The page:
We then ask the client to respond to their caregiver by asking the caregiver ‘what were you needing when you say you wish I was never born’. Often the client answers this question by saying the parent had problems that caused them to act in this irrational manner.

Over the course of treatment, the client gradually realises they are not responsible for their caregivers cruel and irrational behaviour. The blame shifts to the caregiver. This removes a heavy load off the client’s shoulder. With time, the client is likely to forgive the caregiver for past experiences.

We believe forgiveness is a major milestone that must be passed for treatment for addiction to be a success. For the first time in the client’s life, they no longer feel accountable for their care giver’s failings. The aim of therapy is thus to get people ‘off the hook’ so they realise they are not bad people.


A needs inventory

Here’s a list of some of the needs that must be fulfilled:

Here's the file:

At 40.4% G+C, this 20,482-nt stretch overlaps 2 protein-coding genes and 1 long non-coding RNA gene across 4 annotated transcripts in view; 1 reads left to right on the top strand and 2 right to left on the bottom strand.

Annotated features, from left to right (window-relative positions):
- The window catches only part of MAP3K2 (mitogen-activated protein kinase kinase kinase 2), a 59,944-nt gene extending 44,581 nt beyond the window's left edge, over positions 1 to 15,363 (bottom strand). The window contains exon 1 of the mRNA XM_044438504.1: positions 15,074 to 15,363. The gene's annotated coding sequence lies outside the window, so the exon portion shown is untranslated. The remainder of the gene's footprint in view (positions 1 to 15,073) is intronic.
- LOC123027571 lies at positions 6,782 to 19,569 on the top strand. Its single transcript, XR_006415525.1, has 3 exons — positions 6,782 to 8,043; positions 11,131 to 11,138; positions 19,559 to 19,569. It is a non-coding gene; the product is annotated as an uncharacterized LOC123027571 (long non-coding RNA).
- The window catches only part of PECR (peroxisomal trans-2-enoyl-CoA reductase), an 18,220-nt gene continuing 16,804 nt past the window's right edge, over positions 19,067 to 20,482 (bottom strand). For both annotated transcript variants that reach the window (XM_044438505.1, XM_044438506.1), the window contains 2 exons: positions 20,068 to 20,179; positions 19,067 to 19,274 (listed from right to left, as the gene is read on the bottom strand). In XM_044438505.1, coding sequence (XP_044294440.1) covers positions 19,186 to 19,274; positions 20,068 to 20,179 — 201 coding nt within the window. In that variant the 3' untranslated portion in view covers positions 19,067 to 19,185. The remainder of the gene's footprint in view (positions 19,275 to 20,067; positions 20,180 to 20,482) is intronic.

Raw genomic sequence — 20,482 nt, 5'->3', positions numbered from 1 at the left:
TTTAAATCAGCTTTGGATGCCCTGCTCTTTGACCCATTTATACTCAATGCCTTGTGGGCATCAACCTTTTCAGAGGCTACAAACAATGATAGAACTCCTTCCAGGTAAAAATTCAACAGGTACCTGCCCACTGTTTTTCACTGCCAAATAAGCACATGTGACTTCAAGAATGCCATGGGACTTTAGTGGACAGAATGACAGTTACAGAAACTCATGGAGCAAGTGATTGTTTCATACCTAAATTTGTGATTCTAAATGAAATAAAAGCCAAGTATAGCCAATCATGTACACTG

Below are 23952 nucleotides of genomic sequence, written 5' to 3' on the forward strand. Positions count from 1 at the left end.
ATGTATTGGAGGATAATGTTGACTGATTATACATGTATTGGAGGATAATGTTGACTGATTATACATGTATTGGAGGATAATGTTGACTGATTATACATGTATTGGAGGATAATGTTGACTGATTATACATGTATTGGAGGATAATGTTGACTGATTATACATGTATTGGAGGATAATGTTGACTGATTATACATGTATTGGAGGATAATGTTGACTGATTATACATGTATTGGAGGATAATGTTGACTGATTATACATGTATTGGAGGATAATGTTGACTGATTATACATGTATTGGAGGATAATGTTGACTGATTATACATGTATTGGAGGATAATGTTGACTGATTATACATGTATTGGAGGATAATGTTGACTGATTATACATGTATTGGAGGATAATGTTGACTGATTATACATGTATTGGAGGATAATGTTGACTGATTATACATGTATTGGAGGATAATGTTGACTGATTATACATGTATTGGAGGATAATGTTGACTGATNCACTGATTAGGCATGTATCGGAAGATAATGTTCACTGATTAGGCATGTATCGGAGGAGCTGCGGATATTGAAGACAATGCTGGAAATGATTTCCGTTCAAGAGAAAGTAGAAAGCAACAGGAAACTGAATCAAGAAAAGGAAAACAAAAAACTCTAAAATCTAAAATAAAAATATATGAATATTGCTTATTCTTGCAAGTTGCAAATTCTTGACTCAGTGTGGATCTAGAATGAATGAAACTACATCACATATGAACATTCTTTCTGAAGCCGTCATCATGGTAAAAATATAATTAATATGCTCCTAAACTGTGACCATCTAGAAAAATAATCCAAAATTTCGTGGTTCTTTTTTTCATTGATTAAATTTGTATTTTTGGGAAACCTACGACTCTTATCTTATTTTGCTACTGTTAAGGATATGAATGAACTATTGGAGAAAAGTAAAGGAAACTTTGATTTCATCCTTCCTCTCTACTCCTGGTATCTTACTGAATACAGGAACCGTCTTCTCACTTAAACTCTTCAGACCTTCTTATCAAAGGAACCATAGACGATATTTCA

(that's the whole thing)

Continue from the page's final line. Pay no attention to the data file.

• Respect
  • Human connection
  • Support and cooperation
  • Trust, reassurance and empath
  • Equality and justice
  • Consistency
  • Being heard and understood
  • Appreciation and admiration
  • Love, affection and acceptance
  • To be liked
  • Stability
  • Emotional safety
  • Friendship and companionship
  • Acknowledgement, recognition and validation
  • Community and family

If any of these needs are not met during childhood, a number of negative beliefs will arise that carry on into adulthood.


Why addiction may be a choice rather than a disease

The disease is characterised by a state of abnormal physiological functioning that causes undesirable symptoms. In contrast, a choice is characterised by the right, power or opportunity to choose between two or more possibilities.

If the addiction allows you to meet your needs for community and your needs for support whilst removing anxiety and pain, you will clearly ‘choose’ to continue to take drugs and alcohol or engage in other behavioural addictions.